Lang CHEN 陳朗
Lang Chen 陳朗 is a research fellow at the Lieberthal-Rogel Center for Chinese Studies. Before joining the University of Michigan, she was an assistant professor at the Hong Kong Polytechnic University. She received her Ph.D. in religious studies at Yale University and worked as a postdoctoral fellow for the Asia Research Institute at the National University of Singapore. She is working on her book project on Tiantai Buddhism in late imperial China.
Paul Christensen is a research and teaching staff member at the Institute of Social and Cultural Anthropology in Goettingen, Germany. He completed his dissertation project ‘Spirits in Cambodia – Existence, Power and Ritual Practice’ in 2019. He is currently working on the research project ‘Sandscapes in Southeast Asia,’ which examines the social consequences of sand mining in Southeast Asia, particularly in the Mekong region.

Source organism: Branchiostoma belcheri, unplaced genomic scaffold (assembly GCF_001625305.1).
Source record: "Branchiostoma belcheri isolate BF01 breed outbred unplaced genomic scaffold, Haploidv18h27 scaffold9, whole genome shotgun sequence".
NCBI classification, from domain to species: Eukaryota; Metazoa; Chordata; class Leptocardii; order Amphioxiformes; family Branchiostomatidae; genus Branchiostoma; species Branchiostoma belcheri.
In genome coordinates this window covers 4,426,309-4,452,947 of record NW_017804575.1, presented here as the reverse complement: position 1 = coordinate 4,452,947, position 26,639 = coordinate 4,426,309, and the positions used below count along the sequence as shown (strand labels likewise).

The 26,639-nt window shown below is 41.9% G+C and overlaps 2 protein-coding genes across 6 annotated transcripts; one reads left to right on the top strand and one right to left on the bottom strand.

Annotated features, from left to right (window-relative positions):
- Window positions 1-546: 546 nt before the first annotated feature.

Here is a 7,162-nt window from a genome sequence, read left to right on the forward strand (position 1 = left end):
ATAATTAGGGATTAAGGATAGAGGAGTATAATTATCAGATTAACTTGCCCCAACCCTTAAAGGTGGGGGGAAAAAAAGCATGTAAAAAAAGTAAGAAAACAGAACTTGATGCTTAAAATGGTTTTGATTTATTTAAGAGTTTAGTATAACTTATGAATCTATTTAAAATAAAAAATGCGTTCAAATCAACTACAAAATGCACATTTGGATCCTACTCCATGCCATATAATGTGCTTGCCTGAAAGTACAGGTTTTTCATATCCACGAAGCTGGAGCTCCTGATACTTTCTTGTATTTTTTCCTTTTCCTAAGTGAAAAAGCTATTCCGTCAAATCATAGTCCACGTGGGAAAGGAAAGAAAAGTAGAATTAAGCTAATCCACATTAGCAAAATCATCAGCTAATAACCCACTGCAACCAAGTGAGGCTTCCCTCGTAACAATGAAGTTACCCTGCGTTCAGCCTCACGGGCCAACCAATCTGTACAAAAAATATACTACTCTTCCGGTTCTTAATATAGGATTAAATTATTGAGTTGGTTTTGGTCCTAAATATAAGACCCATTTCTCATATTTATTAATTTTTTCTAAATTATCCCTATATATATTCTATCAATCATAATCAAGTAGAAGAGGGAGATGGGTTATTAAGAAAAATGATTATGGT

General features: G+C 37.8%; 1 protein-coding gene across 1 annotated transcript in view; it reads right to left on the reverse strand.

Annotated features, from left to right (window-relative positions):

Bernard Faure is, since 2006, the Kao Professor of Japanese Religion in the Departments of Religion and East Asian Languages and Cultures at Columbia University. Before that, he was the George Edwin Burnell Professor of Religious Studies at Stanford University. He received his Ph.D. in Asian Literature from the Institut National des Langues Orientales Vivantes (Paris) in 1984. He specializes in the Chinese and Japanese Buddhist Traditions. He is the author of a number of books in English and French, Including The Rhetoric of Immediacy, Chan Insights and Oversights, The Red Thread, The Power of Denial, Visions of Power, Unmasking Buddhism, and more recently, the first two volumes of a series of works on the gods of medieval Japan, The Fluid Pantheon and Protectors and Predators, both published by the University of Hawai‘i Press. He has also recently finished a book in French, The Thousand and One Lives of the Buddha—From Ancient India to the Modern Western Novels and Science Fiction.